The third and final short that appears in the DVD is a 1969 short called A Day with the Boys by Clu Gulager that features cinematography by Laszlo Kovacs. The short tells the story about a group of boys playing throughout the day while they later invite a middle-aged man into playing with them where everything seems fine until something bad happens. It’s a wonderful short featuring Kovacs’ lush cinematography as the short is said to be an inspiration to George Washington. Green’s comments on the short has him saying it was the direction, compositions, and uses of freeze-frame editing that drew him and cinematographer Tim Orr to use these similar compositions for their film.
Also in the DVD is a booklet that features a statement by David Gordon Green about the film and its intentions. Also in the booklet is an essay from the controversial film critic Armond White that explores a lot of the film’s themes, images, and beauty. The Criterion DVD is truly one of the finest in its collection in displaying a formidable talent in David Gordon Green early in his career.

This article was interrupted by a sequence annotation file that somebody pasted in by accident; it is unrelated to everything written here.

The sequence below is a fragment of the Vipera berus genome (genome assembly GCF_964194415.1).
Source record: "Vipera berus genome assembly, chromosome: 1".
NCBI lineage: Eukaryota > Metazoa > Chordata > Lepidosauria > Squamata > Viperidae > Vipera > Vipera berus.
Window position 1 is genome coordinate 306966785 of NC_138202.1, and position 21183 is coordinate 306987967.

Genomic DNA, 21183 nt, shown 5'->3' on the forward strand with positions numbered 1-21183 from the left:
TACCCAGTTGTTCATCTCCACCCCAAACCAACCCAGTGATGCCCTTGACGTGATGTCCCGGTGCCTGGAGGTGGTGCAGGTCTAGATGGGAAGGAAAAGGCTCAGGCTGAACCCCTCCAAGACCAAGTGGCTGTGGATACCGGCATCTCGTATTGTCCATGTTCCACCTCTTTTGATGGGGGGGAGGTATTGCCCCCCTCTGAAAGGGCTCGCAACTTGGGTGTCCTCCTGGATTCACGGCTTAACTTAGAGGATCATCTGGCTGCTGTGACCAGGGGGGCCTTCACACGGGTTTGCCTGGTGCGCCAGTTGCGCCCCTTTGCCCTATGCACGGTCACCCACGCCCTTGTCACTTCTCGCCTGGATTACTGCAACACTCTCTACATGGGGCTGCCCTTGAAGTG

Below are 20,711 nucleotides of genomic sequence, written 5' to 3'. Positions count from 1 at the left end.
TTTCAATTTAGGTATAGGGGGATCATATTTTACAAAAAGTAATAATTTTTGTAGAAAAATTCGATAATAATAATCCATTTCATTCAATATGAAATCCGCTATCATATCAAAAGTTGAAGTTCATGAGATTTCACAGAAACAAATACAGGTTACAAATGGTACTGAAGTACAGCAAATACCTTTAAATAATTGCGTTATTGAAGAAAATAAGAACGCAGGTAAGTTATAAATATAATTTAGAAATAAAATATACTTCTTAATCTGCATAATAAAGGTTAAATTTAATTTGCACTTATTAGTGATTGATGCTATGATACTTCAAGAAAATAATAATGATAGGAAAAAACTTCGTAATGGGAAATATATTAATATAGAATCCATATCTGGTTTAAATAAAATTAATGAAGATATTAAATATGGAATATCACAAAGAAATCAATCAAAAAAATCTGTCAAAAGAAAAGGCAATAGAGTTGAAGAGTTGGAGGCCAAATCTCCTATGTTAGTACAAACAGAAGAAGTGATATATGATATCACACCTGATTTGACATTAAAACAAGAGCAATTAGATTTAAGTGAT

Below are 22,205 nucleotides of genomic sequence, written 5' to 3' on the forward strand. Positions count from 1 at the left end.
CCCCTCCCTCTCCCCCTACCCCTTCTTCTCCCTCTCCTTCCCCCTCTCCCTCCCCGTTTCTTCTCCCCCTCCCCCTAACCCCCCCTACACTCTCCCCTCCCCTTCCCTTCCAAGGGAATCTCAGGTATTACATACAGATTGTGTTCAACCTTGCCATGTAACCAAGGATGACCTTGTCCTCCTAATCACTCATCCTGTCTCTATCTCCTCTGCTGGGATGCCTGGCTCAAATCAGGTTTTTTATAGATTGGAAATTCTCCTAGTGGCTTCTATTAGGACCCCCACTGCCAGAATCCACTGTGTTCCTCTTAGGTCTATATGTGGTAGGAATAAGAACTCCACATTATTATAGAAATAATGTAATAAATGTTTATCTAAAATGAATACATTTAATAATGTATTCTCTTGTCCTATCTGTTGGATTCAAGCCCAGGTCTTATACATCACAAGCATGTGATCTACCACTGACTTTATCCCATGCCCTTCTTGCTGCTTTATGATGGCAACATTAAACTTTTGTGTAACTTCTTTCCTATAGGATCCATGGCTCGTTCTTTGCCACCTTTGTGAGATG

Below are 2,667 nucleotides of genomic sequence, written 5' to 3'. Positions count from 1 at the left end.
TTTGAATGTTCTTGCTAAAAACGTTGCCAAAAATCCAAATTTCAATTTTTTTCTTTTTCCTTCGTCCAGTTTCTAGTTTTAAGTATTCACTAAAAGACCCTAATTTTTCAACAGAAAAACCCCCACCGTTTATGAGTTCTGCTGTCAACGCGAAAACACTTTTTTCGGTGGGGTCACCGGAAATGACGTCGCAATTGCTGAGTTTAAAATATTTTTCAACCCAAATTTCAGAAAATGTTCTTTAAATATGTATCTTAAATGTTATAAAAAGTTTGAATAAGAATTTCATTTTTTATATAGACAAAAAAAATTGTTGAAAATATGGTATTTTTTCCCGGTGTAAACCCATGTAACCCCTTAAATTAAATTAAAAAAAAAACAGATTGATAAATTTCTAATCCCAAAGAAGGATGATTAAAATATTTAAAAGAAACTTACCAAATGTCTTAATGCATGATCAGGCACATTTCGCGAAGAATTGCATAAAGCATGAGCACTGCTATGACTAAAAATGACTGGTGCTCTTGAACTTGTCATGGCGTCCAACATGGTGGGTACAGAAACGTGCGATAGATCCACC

George Washington is a masterpiece filled with wondrous images and profound themes on death and innocence. Helmed by David Gordon Green’s superb vision along with an amazing ensemble cast. It’s a film that truly recalls the beauty of the decaying South as well as the soul within a child. Fans of Green work will no doubt cite this as is finest film to date as it would permeate to his other films in the years to come. Yet, George Washington is truly one of the best debut films ever made from the always intriguing David Gordon Green.
David Gordon Green Films: All the Real Girls - Undertow - Snow Angels - Pineapple Express - (Your Highness) - (The Sitter) - (Prince Avalanche) - Joe (2013 film) - (Manglehorn)